An atlas is a collection of maps, often containing different kinds of information about countries, continents, and the world. Would it be possible to create an atlas for the brain? This is not a completely new idea: already over 100 years ago, Korbinian Brodmann created the first map of the brain based on patterns of cells. In the same way you can find atlases of the earth showing different heights, vegetation, roads and connections, so too are researchers now trying to map brain structures, types of cells, and connections across the brain.
Why there are different atlases
The human brain is very complex and there are hundreds of different types of cells which are affected by genes (as are all cells in the body). In addition, brain activity involves both electrical and chemical processes which affect blood flow. There are several initiatives for creating atlases of these processes and functions. For example, the Human Connectome Project (HCP) has mapped out connections across brain regions. The Allen Human Brain Atlas (AHBA) mapped gene-expression across different types of cells in the human brain and is now planning to create an atlas of all the cells in the whole brain. These atlases make it possible for researchers to access data that would otherwise be out of their reach. For example, I have been able to use the gene-expression (how information in genes are translated into functions) data from AHBA to combine gene-expression information with MRI (magnetic resonance imaging) data from my own projects.
How brain atlases have been useful
Thanks to these atlases, it is now easier than ever to investigate links between many different types of functions and structures. A major benefit of these atlases is that it helps us understand in great detail how the brain works in healthy people and that makes it possible to compare how this is different in disease. For example, there is now a project comparing how cells change in Alzheimers, which is very useful for developing better medications. These large-scale atlas initiatives have also led to technological developments: the HCP led to several developments of better MR-techniques. For example, functional MR-imaging sequences called ‘multi-band’ sequences (imaging multiple ‘slices’ of the brain at the same time) were developed during this project, which is now a globally preferred method as it is both faster and can capture more detail than what was available before.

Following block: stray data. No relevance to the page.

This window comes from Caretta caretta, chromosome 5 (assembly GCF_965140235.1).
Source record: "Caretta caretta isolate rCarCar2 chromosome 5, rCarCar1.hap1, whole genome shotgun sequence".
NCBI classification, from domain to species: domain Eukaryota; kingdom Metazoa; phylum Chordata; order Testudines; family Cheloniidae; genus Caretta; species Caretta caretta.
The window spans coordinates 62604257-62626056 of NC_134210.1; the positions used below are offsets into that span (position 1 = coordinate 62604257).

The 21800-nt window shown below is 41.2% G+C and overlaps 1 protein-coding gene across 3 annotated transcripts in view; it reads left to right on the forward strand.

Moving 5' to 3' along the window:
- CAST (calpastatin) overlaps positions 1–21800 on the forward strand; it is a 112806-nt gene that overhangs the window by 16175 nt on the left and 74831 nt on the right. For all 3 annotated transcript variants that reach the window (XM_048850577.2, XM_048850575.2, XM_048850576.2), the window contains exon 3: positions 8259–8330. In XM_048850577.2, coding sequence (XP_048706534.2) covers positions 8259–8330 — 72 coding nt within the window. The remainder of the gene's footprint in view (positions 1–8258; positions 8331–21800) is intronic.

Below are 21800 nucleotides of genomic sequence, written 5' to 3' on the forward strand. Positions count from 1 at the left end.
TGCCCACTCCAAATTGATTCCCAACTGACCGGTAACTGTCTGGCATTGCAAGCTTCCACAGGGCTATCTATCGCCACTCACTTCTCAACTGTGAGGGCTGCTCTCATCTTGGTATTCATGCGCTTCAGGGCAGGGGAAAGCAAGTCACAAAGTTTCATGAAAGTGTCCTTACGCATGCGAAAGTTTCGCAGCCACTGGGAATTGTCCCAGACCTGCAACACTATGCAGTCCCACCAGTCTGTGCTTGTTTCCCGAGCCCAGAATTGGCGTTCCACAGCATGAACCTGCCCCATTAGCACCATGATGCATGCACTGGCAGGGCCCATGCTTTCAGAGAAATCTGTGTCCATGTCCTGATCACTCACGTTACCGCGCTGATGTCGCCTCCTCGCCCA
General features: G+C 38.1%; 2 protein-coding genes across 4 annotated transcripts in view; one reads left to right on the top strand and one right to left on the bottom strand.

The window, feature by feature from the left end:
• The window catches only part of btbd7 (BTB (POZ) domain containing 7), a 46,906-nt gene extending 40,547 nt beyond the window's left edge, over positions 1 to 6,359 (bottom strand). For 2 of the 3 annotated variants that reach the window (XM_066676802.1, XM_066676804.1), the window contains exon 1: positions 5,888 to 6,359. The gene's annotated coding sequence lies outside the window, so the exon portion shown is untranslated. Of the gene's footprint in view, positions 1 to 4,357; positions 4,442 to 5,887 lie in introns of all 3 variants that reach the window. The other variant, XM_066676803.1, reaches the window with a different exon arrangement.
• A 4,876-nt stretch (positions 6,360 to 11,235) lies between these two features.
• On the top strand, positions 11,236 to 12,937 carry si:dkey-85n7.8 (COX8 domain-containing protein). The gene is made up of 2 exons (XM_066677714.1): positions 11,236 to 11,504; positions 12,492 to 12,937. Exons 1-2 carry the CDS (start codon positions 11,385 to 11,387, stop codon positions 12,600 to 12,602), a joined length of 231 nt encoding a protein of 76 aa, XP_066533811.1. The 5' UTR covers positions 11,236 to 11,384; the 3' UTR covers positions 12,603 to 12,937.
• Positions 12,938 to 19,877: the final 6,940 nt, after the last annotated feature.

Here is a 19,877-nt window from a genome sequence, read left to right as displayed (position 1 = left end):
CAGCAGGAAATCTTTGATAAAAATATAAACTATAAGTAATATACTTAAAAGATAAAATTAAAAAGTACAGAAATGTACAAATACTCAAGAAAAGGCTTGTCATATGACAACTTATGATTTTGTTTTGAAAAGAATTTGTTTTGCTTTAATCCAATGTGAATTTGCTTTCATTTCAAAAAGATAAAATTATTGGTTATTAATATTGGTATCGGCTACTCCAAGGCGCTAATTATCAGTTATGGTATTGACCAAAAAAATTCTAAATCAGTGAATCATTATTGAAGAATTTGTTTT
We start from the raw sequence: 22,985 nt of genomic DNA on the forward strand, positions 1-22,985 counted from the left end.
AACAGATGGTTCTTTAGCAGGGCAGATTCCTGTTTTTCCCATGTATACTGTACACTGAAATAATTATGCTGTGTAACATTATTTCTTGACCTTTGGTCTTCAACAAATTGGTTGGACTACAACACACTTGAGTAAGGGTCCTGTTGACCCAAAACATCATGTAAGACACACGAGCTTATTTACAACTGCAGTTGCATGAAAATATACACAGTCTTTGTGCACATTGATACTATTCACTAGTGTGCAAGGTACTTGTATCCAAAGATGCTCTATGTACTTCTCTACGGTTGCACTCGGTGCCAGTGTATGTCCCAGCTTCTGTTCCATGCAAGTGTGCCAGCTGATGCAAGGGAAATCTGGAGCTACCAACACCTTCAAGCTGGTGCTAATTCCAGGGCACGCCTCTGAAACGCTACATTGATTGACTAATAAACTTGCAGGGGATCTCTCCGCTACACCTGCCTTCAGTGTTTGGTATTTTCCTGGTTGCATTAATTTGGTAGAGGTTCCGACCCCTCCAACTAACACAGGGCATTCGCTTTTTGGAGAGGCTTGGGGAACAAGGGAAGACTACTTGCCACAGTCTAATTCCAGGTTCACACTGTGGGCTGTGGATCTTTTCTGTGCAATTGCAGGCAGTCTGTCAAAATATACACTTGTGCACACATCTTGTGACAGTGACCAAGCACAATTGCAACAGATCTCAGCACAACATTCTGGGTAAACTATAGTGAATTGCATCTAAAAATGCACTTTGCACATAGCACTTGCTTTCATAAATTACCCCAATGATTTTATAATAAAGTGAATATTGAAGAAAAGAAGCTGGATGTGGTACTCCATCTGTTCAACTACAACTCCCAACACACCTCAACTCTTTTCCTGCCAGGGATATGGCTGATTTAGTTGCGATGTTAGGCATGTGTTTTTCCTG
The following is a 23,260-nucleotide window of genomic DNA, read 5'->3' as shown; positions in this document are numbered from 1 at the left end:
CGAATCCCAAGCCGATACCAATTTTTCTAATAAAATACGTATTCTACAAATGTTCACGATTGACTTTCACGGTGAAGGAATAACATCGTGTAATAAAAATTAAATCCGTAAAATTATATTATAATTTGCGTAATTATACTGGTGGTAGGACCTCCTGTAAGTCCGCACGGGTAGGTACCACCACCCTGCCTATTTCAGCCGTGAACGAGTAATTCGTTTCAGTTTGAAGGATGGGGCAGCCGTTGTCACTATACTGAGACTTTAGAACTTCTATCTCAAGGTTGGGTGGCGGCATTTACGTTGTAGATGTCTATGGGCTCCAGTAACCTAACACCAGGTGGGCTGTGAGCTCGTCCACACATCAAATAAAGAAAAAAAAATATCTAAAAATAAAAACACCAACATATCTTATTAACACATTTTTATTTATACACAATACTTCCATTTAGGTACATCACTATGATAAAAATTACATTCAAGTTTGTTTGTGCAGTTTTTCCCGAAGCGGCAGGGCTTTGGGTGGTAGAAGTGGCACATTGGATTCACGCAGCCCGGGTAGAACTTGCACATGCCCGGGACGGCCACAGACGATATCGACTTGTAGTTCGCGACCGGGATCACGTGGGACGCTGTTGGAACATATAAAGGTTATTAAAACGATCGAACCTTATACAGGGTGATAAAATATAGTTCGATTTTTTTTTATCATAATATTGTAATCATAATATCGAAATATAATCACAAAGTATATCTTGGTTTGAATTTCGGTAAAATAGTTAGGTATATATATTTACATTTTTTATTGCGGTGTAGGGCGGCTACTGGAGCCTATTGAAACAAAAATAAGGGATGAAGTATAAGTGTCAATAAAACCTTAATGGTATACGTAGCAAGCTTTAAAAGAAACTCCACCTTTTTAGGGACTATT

The future of brain atlases – can one cover it all?
So, would it be possible to create a complete map of the brain, covering everything from gene-expression, cell-types, structures, connections, functioning, to concentrations of neurotransmitters?
I think the answer is: not yet. Getting all this information is really challenging. Imagine having an atlas like this of the world; all the rocks, plants and animals, the cells within them, how wind and water moves, all in one place. But given constant technological developments, I can imagine that in the future we might actually have a complete atlas of the brain.